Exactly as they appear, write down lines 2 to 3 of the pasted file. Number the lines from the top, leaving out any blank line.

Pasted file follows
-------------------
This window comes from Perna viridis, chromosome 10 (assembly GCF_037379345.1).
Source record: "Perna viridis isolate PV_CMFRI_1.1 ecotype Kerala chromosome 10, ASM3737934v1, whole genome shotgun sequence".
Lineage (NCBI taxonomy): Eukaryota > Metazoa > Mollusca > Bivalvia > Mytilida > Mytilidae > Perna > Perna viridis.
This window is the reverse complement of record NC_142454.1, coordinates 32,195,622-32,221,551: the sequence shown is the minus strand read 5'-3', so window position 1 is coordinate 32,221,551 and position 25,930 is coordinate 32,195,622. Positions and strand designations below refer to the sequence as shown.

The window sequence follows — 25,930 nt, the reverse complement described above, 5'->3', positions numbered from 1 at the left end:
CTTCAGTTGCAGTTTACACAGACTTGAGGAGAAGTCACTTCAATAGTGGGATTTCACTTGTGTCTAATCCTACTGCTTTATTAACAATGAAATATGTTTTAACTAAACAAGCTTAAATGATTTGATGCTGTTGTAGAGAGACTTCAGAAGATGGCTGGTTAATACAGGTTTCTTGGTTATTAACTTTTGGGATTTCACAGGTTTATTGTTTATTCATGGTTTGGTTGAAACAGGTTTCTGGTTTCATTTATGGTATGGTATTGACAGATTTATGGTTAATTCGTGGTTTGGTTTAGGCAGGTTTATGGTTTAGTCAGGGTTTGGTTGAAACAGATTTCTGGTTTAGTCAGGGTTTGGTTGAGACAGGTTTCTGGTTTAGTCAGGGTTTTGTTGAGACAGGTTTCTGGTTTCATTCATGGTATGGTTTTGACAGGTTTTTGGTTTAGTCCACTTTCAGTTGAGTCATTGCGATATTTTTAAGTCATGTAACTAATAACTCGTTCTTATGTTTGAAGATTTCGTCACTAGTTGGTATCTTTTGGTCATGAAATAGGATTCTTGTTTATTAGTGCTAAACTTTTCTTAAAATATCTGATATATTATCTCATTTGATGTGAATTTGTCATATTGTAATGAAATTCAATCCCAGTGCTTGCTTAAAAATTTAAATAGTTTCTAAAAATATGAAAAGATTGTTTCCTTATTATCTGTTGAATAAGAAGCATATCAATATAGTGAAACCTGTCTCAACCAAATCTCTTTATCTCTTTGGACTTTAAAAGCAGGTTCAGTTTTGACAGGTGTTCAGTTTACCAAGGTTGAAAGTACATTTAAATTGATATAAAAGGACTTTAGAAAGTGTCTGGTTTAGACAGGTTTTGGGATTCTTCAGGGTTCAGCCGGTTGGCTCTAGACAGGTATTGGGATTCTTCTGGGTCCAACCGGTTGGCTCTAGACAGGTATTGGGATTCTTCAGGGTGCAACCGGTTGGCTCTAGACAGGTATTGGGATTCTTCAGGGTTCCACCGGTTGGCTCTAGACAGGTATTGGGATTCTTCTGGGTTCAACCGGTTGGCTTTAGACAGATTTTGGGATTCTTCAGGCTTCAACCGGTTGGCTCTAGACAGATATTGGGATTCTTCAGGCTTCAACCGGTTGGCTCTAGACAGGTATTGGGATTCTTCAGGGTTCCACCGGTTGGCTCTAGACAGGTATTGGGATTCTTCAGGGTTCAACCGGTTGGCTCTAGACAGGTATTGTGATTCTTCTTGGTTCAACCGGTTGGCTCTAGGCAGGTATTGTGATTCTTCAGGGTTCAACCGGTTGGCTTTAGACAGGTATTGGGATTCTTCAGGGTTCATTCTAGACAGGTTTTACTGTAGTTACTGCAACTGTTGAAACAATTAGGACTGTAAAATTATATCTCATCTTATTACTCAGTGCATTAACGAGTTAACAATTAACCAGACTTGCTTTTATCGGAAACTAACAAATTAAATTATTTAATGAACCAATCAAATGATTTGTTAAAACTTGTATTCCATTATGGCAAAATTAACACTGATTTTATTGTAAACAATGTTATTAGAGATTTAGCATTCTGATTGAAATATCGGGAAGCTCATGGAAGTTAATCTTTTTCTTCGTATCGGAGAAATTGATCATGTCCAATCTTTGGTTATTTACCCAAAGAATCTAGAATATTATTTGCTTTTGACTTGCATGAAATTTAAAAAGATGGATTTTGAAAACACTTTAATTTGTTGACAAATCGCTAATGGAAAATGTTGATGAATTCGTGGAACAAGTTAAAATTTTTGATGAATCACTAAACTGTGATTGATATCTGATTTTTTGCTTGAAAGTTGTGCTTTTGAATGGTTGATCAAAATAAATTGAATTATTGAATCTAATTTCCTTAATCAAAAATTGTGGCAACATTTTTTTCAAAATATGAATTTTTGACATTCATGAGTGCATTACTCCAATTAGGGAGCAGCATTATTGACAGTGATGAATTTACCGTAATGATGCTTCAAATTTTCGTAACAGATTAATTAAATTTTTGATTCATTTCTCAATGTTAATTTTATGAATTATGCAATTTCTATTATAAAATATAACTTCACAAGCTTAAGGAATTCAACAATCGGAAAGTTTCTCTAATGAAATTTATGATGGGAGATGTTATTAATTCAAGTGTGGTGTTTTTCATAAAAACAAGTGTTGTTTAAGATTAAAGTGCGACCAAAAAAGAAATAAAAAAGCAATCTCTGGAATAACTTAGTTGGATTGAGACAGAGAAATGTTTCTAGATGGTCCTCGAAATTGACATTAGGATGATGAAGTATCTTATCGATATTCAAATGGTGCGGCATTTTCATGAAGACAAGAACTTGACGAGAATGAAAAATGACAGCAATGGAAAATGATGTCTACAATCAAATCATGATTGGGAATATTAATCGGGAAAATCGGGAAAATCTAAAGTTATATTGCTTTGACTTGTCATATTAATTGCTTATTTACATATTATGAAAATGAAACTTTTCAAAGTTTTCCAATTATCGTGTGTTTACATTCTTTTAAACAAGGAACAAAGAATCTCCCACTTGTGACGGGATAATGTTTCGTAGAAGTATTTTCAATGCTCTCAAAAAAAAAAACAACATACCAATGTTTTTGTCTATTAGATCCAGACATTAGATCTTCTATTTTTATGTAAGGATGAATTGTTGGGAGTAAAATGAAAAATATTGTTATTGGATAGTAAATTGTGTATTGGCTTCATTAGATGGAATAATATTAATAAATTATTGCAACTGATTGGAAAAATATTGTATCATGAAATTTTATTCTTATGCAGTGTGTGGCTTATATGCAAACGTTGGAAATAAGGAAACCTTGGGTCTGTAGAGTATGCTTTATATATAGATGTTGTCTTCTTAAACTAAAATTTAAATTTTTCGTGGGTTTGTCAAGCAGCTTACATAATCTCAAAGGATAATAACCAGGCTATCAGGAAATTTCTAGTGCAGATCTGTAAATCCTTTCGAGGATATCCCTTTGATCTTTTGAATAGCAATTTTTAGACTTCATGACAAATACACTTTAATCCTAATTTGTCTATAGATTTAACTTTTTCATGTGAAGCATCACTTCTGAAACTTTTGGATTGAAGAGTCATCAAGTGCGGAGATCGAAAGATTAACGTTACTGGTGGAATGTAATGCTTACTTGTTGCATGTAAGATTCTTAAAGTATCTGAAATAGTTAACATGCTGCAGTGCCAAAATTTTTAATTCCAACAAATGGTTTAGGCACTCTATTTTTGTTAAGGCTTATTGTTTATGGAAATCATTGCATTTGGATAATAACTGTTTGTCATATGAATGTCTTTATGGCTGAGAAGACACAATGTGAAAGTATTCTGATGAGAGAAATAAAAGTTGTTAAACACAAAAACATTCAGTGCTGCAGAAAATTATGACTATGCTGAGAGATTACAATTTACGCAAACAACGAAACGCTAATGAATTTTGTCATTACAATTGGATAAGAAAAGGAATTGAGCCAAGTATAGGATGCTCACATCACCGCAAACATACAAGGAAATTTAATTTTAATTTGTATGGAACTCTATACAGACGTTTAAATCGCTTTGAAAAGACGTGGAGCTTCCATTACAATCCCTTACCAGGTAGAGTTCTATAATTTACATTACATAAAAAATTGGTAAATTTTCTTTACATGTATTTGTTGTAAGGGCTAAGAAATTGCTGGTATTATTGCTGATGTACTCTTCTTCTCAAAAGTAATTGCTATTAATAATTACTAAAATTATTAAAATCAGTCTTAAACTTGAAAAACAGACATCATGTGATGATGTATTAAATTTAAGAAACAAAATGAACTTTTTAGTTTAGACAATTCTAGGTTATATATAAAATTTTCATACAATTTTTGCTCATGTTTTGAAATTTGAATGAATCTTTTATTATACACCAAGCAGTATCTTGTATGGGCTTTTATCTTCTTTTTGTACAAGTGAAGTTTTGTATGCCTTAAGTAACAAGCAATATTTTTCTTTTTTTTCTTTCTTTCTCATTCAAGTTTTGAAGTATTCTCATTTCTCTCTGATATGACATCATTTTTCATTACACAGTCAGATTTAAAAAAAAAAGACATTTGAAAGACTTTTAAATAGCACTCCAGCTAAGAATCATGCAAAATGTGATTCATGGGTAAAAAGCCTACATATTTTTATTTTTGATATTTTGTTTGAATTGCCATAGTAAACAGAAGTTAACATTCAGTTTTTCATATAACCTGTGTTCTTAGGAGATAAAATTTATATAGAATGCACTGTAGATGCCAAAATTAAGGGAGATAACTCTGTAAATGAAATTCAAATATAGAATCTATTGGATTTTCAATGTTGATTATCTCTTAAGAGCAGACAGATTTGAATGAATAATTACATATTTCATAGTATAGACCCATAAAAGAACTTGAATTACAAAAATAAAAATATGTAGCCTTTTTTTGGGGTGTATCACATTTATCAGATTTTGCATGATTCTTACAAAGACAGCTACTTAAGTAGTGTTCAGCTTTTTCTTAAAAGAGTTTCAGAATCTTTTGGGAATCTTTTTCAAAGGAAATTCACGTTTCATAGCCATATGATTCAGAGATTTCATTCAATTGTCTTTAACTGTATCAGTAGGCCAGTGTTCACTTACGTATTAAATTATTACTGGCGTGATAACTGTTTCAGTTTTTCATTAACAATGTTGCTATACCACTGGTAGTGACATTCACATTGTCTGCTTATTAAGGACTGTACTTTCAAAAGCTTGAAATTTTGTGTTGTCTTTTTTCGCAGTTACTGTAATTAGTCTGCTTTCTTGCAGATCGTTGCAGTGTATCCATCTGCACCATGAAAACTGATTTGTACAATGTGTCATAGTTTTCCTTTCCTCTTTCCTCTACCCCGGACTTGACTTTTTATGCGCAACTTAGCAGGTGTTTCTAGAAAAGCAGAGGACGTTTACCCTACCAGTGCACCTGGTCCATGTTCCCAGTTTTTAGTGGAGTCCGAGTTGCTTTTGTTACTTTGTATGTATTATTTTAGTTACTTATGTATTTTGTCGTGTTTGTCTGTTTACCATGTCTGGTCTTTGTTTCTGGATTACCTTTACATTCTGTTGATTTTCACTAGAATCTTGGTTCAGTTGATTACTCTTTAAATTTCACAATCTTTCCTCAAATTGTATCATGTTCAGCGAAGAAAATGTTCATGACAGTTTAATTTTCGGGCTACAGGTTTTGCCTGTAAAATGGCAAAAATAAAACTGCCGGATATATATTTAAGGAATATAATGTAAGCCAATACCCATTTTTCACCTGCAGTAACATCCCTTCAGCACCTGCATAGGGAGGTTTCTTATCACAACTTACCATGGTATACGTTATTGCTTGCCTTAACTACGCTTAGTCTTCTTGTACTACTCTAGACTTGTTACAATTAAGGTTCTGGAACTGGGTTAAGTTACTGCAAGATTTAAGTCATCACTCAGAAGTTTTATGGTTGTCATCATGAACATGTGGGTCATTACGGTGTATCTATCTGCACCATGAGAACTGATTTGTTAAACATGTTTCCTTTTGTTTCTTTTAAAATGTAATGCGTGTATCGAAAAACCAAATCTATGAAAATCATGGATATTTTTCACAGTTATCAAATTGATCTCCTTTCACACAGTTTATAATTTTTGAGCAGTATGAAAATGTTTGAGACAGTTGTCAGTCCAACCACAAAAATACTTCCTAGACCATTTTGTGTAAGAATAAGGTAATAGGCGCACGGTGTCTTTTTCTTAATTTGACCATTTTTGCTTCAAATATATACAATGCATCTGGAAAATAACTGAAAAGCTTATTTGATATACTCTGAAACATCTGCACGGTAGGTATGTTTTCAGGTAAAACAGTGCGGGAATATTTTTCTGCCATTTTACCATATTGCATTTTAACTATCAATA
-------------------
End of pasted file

Source record: "Perna viridis isolate PV_CMFRI_1.1 ecotype Kerala chromosome 10, ASM3737934v1, whole genome shotgun sequence".
Lineage (NCBI taxonomy): Eukaryota > Metazoa > Mollusca > Bivalvia > Mytilida > Mytilidae > Perna > Perna viridis.